In November 2018, Firefly Aerospace was selected by NASA to be part of its Commercial Lunar Payload Services (CLPS) contract. In order to meet the needs of NASA and our commercial customers as early as possible, and with the most proven commercially-available technology, we have partnered with Israel Aerospace Industries (IAI). IAI made history in February 2018 when they launched the first ever commercial lunar mission with SpaceIL's Beresheet lunar lander. While a soft landing was not achieved for Beresheet, the mission achieved critical accomplishments to be leveraged on future missions, including:
- Proving out Falcon 9 rideshare integration with a GTO payload,
- Use of phasing orbits for launch & mission schedule flexibility,
- Survival through launch and lunar transfer environments, including transit through the Van Allen belts,
- Ranging precisely without the use of GPS,
- Successful lunar capture,
- Successful transfer to low lunar orbit,
- Validation of over 95% of the hardware & systems from TRL 8 to TRL 9, and
- Establishing a core team with expertise in building real lunar landers.
With these accomplishments and the lessons learned through the investigation of the initial landing attempt, we are confident that a soft landing will be achieved on the second mission. As others try to figure out how to get off the surface of the Earth, we are fine tuning our second lunar landing approach for a successful mission.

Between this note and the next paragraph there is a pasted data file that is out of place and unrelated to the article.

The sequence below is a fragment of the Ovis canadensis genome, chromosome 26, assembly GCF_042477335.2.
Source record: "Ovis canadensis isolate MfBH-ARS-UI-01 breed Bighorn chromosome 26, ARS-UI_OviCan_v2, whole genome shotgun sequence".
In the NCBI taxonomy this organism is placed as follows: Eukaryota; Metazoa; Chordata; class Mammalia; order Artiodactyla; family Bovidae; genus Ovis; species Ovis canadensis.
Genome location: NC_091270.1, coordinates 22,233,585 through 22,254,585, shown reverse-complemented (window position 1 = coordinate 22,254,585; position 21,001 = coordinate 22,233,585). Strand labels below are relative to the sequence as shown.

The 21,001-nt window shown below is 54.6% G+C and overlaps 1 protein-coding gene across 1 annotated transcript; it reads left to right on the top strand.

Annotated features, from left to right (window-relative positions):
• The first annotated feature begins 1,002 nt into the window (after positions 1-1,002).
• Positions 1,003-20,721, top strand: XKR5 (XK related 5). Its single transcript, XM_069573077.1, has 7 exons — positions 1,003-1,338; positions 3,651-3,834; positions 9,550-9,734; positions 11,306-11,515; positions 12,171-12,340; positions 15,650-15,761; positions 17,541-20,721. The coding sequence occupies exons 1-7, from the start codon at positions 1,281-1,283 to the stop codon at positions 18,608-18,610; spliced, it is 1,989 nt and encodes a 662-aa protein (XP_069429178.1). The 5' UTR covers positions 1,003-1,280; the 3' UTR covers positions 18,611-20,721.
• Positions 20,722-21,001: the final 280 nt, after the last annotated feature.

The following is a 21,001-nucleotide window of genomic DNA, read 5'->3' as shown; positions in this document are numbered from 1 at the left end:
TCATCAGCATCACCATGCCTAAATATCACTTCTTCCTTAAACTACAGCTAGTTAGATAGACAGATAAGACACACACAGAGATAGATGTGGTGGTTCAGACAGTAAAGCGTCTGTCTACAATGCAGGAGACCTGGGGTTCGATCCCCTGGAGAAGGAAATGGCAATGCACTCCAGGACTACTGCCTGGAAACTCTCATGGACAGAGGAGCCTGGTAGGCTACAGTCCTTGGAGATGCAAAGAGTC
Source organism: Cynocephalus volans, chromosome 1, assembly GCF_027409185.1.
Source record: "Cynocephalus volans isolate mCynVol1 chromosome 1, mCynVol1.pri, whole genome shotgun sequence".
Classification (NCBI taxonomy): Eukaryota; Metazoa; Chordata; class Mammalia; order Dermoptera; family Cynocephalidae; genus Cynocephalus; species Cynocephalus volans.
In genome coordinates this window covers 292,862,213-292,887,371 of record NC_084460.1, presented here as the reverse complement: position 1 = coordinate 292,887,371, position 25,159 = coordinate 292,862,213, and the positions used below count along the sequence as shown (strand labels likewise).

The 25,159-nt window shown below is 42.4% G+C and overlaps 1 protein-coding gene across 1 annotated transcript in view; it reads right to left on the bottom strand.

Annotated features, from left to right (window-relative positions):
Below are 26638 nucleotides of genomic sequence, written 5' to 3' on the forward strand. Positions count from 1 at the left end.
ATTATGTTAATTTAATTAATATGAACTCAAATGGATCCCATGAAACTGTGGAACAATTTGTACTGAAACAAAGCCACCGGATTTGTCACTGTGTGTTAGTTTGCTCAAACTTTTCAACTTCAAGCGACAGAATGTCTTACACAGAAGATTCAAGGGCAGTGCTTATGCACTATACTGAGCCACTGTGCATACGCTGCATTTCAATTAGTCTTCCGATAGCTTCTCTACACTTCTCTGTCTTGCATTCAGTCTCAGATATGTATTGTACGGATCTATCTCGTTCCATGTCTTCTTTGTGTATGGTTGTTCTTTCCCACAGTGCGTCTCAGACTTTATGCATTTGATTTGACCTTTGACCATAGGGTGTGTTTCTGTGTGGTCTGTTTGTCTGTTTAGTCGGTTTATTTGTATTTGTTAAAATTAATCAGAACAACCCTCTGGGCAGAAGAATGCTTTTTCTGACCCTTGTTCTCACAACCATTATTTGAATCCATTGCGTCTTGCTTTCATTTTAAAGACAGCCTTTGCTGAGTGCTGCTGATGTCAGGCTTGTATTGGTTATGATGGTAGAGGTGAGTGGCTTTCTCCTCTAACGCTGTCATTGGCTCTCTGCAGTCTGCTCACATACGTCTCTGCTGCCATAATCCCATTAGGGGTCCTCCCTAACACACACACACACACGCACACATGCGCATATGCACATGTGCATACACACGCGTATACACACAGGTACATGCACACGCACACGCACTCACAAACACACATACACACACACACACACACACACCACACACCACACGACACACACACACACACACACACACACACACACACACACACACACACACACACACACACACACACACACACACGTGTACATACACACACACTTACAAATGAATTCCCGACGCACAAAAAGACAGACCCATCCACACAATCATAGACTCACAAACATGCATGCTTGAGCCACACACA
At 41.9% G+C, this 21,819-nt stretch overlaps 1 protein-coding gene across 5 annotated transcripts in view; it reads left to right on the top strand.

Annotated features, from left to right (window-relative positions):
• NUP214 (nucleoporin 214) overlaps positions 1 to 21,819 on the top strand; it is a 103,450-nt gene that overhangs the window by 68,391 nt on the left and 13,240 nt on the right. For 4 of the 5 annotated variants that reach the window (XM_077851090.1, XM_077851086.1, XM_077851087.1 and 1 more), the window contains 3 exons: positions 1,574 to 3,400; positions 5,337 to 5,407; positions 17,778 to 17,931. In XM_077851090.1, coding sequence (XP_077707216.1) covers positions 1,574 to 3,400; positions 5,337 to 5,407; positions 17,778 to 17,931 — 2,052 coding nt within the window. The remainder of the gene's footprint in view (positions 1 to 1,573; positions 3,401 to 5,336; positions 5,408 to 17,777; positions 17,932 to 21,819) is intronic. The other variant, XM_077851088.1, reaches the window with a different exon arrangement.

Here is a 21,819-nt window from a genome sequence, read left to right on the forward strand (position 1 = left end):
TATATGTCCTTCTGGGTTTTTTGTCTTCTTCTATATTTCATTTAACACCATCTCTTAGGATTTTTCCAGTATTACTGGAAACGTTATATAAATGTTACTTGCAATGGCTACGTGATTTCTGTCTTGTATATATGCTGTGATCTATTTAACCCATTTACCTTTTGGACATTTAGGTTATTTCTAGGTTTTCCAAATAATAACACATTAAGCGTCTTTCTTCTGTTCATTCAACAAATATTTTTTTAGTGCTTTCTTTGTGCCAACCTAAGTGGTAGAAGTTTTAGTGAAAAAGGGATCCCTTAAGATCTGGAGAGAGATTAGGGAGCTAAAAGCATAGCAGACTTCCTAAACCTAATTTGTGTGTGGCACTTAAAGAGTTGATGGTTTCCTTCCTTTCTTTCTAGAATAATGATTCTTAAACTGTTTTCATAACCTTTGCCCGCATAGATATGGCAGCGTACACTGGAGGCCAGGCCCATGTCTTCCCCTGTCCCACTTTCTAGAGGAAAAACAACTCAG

“Firefly is excited to partner with IAI in architecting a complete lunar science mission for NASA's CLPS initiative. IAI's culture of engineering innovation and bold vision make our partnership a perfect solution for America as the nation realizes its return to the moon,” said Firefly CEO Dr. Tom Markusic. “Our agreement with IAI will allow Firefly to build on their momentum and expand our lunar capabilities by creating a U.S. built version of their historic lunar lander. Having access to flight proven lunar lander technology and the expertise of lAI engineers makes Firefly well placed to gain a foothold in the cislunar market.”
In homage to the first mission undertaken by Israel, we have named our lander “Genesis” – the English translation of Beresheet. Our engineering approach to the revised vehicle is simple:
- Nearly all components on Beresheet performed their functions as expected, and we will leverage their heritage.
- In some cases, despite the use of high-TRL components, the unknown unknowns caused problems, and IAI has made the appropriate upgrades to mitigate these problems for future missions.
- In addition, we will make some minor structural changes to better accommodate payload needs.
We feel that this basic approach provides the highest confidence solution available for lunar surface delivery. Fabricated primarily at our Austin, TX facilities, Genesis is a US-built vehicle informed by the extensive experience gained by IAI through decades of successful in-space missions.
Genesis first flight will be in Q4 2021.
Shea Ferring (Firefly Program Manager), Ehud Hayun (IAI, Space Division Systems Engineer), and Dr. Will Coogan (Firefly Chief Engineer) with the Beresheet structural model.
The Firefly and IAI team reviewing the consoles in the Beresheet Mission Operations Center.
IAI and SpaceIL engineers assembling, integrating, and testing Beresheet.
Beresheet’s legs deploying in orbit, with the Falcon 9 upper stage seen operating in the background.
As shown in this video, the Beresheet mission trajectory employs phased perigee burns to maximize both launch and mission flexibility.
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